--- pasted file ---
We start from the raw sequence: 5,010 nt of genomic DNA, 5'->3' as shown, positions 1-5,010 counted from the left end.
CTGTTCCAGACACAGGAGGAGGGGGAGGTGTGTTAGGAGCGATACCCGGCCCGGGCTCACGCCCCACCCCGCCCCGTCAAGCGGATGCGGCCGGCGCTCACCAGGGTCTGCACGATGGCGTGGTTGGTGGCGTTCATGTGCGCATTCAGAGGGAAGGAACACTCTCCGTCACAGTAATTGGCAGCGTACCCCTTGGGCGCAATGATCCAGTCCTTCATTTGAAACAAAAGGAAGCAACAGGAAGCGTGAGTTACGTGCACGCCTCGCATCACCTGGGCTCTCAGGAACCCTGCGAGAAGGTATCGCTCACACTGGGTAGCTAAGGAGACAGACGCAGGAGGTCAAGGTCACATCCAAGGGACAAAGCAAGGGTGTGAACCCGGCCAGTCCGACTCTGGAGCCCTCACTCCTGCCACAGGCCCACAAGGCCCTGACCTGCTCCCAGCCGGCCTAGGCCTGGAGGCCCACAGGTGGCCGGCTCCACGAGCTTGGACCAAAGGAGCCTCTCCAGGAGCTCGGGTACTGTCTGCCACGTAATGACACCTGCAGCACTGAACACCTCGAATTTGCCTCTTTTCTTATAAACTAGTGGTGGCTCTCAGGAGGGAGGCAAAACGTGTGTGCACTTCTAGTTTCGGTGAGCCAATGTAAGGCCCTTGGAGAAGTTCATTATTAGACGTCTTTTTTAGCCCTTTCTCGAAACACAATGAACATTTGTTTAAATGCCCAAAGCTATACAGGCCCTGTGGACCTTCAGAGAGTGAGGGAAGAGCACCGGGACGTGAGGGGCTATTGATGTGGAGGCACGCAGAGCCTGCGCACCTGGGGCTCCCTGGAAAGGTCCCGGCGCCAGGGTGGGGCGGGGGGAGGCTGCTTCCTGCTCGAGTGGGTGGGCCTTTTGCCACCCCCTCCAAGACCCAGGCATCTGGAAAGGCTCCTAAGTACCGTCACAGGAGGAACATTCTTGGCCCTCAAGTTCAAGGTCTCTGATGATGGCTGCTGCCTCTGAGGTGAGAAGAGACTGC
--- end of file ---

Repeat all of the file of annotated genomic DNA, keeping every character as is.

We start from the raw sequence: 5,010 nt of genomic DNA, 5'->3' as shown, positions 1-5,010 counted from the left end.
CTGTTCCAGACACAGGAGGAGGGGGAGGTGTGTTAGGAGCGATACCCGGCCCGGGCTCACGCCCCACCCCGCCCCGTCAAGCGGATGCGGCCGGCGCTCACCAGGGTCTGCACGATGGCGTGGTTGGTGGCGTTCATGTGCGCATTCAGAGGGAAGGAACACTCTCCGTCACAGTAATTGGCAGCGTACCCCTTGGGCGCAATGATCCAGTCCTTCATTTGAAACAAAAGGAAGCAACAGGAAGCGTGAGTTACGTGCACGCCTCGCATCACCTGGGCTCTCAGGAACCCTGCGAGAAGGTATCGCTCACACTGGGTAGCTAAGGAGACAGACGCAGGAGGTCAAGGTCACATCCAAGGGACAAAGCAAGGGTGTGAACCCGGCCAGTCCGACTCTGGAGCCCTCACTCCTGCCACAGGCCCACAAGGCCCTGACCTGCTCCCAGCCGGCCTAGGCCTGGAGGCCCACAGGTGGCCGGCTCCACGAGCTTGGACCAAAGGAGCCTCTCCAGGAGCTCGGGTACTGTCTGCCACGTAATGACACCTGCAGCACTGAACACCTCGAATTTGCCTCTTTTCTTATAAACTAGTGGTGGCTCTCAGGAGGGAGGCAAAACGTGTGTGCACTTCTAGTTTCGGTGAGCCAATGTAAGGCCCTTGGAGAAGTTCATTATTAGACGTCTTTTTTAGCCCTTTCTCGAAACACAATGAACATTTGTTTAAATGCCCAAAGCTATACAGGCCCTGTGGACCTTCAGAGAGTGAGGGAAGAGCACCGGGACGTGAGGGGCTATTGATGTGGAGGCACGCAGAGCCTGCGCACCTGGGGCTCCCTGGAAAGGTCCCGGCGCCAGGGTGGGGCGGGGGGAGGCTGCTTCCTGCTCGAGTGGGTGGGCCTTTTGCCACCCCCTCCAAGACCCAGGCATCTGGAAAGGCTCCTAAGTACCGTCACAGGAGGAACATTCTTGGCCCTCAAGTTCAAGGTCTCTGATGATGGCTGCTGCCTCTGAGGTGAGAAGAGACTGC